In digital age, classic toys prevail
With today's pace of technology, for some of us, trying to work a smartphone can make you feel pretty dumb.
For many young kids, though, they're all about the hi-tech. But when it comes to toys, they want to play with the same stuff we used to.
It might seem hard to compete for young eyeballs when they're so locked onto screens, but construction toys are seeing double-digit growth these past few years -- almost US$500 million in 2015. That means toys like Lego.
Of course, Dad's version of Thomas the Tank Engine is a little different than his son's, with many toys getting a digital upgrade, like Lionel train sets.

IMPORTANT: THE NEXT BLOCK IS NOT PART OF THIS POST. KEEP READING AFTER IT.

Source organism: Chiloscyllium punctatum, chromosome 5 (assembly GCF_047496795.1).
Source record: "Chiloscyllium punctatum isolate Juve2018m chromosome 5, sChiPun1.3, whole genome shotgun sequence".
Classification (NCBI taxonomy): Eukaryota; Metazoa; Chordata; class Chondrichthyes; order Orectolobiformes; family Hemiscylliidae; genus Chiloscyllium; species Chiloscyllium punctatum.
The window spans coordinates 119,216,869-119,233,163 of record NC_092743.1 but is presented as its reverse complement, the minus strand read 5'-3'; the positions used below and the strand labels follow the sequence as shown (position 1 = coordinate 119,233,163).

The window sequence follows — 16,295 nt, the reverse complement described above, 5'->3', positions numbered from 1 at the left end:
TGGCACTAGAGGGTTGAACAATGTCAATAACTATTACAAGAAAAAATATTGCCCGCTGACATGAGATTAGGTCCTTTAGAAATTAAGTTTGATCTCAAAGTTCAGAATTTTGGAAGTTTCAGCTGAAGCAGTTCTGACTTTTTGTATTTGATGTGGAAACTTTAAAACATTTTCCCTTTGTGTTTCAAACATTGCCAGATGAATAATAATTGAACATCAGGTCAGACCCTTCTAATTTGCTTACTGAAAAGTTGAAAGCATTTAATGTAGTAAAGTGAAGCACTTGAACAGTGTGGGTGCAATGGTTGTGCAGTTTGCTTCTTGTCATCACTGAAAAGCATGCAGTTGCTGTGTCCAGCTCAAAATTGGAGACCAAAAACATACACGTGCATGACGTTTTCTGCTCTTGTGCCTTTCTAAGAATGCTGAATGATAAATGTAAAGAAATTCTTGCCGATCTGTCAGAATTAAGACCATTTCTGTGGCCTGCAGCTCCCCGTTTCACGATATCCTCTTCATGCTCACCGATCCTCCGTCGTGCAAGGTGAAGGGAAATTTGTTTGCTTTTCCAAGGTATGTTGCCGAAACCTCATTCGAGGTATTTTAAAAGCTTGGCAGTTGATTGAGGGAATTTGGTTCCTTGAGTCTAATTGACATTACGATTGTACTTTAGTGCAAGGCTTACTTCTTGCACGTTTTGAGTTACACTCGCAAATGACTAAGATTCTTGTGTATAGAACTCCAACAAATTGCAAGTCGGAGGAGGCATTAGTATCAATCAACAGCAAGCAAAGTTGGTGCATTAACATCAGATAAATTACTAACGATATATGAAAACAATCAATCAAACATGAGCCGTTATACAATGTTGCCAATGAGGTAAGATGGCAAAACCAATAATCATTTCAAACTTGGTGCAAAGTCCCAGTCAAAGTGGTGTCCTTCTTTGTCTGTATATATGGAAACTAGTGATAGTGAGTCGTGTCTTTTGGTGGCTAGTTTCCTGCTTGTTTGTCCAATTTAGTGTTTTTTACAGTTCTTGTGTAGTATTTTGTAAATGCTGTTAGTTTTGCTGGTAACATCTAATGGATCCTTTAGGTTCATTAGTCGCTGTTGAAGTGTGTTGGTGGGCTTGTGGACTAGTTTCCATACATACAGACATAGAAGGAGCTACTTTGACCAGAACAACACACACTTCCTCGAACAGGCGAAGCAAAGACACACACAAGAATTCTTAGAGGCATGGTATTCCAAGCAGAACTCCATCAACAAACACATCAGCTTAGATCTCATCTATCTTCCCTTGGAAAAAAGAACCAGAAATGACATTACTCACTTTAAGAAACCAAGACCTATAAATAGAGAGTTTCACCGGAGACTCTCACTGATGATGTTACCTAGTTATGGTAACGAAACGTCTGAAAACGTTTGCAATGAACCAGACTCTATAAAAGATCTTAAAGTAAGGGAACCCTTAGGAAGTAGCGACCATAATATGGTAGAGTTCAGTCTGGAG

The technology advancements help shops like Train World in Brooklyn to keep chugging along. Handheld remotes and mobile apps keep the business on track.
Adrienne Appell with the US Toy Association says the industry is at the top of its game, up almost 7 percent in 2015.
"Kids are still playing with dolls," she says. "They're still playing with Lego and building blocks. They're still playing with construction sets, so that question -- 'Are kids really playing with toys still?' -- They are."
It's a comeback for simple toys, where fun never really went out of style.
Watch the video for the full CBS News report.